Asheville City Council

“I think it’s going to break West Asheville apart,” proclaimed Jimmy Hungerford, president of the West Asheville Estates Neighborhood Association, at Asheville City Council’s Nov. 30 community meeting. Many West Asheville residents now oppose the Interstate 26 connector project, hoping it’s not too late to stop it.

“It’s going to take away affordable housing,” continued Hungerford, “and I believe the connector should go around Asheville, not cut it in half like they did in Winston-Salem. It’s just wrong.”

About 20 residents, including members of the I-26 Awareness Group, echoed Hungerford’s complaints about the Department of Transportation’s plans. The massive $140 million project, which calls for removing 106 West Asheville homes and 60 businesses to make way for construction, is set to begin in 2002.

“Chicago only has eight-lane highways,” noted neighborhood resident Mary Silva. “I cannot believe a city of millions has the same needs as Asheville.”

“We’ve come a long way in our neighborhood,” asserted Rick Miale, president of the Westwood Neighborhood Association. “Why affect our quality of life so we can funnel people from the Midwest to the beach?”

Resident Ralph Holliday spoke out against the connector, and then challenged Council members to say where they stand on the project. Several of them said they oppose it, and have in the past, but have received little support from the community.

“Since I’m leaving off [Council], I’ll tell you what I think,” said Council member Earl Cobb. “That’s the biggest mistake they’ve ever made — to run that thing down the center of West Asheville.” However, he added: “I think it’s a done deal. They [DOT] are determined. The people of West Asheville need to come together. When I would make a racket before, all I would hear is silence.”

Council member Chuck Cloninger said he could see Asheville becoming a national role model for other cities seeking to infuse community input into DOT plans. He mentioned some of the alternatives proposed by traffic engineer Walter Kulash — such as fixing safety hazards on the Smokey Park Bridge, and creating a boulevardlike atmosphere on Patton Avenue — as a great place to start.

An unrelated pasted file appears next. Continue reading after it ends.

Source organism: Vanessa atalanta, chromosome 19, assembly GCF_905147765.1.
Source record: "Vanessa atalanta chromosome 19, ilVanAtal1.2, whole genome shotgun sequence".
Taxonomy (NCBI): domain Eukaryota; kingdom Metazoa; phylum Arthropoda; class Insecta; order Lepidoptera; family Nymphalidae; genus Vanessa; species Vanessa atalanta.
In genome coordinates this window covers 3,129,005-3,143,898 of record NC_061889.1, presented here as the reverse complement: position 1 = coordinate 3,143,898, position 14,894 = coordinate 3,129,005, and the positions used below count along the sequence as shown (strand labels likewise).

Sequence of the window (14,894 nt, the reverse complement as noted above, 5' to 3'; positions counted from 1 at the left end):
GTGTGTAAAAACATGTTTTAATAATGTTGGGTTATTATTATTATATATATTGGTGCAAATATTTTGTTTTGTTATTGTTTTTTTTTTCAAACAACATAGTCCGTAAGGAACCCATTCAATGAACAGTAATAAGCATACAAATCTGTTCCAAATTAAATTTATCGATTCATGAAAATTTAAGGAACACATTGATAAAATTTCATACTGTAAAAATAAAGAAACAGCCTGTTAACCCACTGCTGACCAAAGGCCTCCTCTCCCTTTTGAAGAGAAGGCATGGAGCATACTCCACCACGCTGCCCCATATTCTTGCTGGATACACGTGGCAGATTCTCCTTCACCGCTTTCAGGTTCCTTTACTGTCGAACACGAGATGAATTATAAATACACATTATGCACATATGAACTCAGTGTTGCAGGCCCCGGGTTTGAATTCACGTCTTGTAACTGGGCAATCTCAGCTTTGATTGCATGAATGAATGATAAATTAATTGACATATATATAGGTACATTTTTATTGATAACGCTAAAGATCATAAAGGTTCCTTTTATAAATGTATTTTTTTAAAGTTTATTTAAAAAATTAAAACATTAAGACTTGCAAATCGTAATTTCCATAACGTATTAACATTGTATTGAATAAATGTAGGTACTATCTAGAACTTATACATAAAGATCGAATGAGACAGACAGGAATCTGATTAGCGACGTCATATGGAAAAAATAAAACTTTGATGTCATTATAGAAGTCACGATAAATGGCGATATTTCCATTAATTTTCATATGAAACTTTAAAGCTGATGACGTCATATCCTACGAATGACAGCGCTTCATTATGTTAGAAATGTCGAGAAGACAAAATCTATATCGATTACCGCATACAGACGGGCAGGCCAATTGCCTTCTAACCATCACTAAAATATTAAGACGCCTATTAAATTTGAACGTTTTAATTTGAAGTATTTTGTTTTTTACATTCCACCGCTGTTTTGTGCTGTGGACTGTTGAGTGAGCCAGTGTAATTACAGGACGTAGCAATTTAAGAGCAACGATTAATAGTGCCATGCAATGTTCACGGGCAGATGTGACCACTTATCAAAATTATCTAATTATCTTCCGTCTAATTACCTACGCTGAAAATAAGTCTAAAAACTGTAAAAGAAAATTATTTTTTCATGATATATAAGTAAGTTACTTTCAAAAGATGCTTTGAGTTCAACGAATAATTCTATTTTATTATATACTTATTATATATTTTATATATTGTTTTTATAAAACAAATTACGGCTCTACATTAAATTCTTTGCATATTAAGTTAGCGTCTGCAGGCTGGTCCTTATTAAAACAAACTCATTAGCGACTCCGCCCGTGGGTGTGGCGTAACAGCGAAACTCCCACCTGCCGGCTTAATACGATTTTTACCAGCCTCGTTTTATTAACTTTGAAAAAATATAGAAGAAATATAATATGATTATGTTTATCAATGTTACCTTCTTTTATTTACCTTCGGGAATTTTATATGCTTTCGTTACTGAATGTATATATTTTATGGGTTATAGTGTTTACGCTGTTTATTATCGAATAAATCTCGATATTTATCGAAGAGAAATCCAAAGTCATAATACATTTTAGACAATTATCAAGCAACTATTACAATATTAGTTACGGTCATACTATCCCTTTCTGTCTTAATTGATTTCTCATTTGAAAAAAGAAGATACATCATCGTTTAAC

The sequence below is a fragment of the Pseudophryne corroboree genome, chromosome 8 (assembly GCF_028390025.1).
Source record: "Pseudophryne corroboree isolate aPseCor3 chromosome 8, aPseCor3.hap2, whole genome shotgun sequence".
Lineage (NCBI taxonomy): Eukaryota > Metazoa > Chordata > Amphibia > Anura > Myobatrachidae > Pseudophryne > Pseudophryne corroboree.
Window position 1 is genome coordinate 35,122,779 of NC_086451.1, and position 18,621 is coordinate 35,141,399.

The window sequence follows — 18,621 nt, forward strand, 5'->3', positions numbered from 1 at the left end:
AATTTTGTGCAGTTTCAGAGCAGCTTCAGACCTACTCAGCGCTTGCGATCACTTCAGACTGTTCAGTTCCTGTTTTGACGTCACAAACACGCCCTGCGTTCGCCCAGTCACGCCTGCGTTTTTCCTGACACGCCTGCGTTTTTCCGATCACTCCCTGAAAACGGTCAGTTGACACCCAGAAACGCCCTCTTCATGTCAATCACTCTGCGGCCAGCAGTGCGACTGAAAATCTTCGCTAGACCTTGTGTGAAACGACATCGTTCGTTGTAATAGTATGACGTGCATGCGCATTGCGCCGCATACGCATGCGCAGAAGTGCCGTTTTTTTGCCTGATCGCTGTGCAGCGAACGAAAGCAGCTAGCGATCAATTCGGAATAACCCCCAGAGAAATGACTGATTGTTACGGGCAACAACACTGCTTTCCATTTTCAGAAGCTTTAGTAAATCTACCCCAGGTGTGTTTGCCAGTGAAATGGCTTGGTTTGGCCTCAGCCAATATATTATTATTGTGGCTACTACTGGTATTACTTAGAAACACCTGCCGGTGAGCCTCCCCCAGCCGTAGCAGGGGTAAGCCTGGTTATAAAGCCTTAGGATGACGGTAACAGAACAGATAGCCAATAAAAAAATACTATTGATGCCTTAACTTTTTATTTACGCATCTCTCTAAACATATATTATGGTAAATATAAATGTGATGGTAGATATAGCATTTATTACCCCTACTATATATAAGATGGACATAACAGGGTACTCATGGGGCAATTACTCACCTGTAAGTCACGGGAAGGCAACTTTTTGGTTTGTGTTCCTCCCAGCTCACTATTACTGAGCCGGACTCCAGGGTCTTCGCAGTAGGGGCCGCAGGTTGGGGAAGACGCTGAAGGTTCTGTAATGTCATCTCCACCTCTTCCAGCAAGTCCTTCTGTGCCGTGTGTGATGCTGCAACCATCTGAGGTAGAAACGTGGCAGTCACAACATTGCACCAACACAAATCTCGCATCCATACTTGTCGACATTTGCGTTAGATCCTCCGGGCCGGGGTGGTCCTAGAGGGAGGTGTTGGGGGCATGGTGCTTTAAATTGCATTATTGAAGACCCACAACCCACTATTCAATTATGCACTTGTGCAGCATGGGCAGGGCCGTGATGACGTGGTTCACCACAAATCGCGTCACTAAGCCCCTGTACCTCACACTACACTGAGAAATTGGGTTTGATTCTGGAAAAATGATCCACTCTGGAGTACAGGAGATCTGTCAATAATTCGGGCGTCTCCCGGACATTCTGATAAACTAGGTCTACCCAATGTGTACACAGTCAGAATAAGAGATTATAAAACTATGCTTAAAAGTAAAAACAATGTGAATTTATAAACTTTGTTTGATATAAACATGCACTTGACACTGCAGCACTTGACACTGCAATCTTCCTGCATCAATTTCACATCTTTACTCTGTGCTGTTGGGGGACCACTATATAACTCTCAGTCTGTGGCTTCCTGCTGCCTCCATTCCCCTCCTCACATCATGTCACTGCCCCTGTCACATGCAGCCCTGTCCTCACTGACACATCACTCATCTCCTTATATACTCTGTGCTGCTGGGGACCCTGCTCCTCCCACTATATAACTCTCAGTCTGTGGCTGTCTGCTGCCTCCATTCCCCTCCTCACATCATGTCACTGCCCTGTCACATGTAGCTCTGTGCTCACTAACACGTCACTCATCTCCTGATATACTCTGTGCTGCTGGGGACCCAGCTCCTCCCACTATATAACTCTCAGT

“I certainly would favor some of these creative ways,” said Cloninger. “I’d like to see if Mr. Kulash could represent us [City Council] and approach the DOT. There may be tremendous potential for design changes. We are told they are very receptive to changes proposed by the community.”

Cobb later said that anyone who wants to know what the planned project would look like need only consider Interstate 40 to the west: “It’s a funeral procession of 18-wheelers. They [DOT] can put it any way they want, but we don’t need it.”

Mayor Leni Sitnick told the audience that her own DOT wish list includes improving the Smokey Park Bridge and building a separate loop through northwest Buncombe County.

“Why in the world do we need a road the size of the New Jersey Turnpike, or I-85 outside of Atlanta, Ga., I don’t know,” said the mayor. “Why bring those tractor-trailers down through town, polluting our air … scaring our senior-citizen drivers and carrying hazardous wastes?”

Sitnick said such a loop could create an industrial corridor for Asheville, which would spur business investment and provide new job opportunities.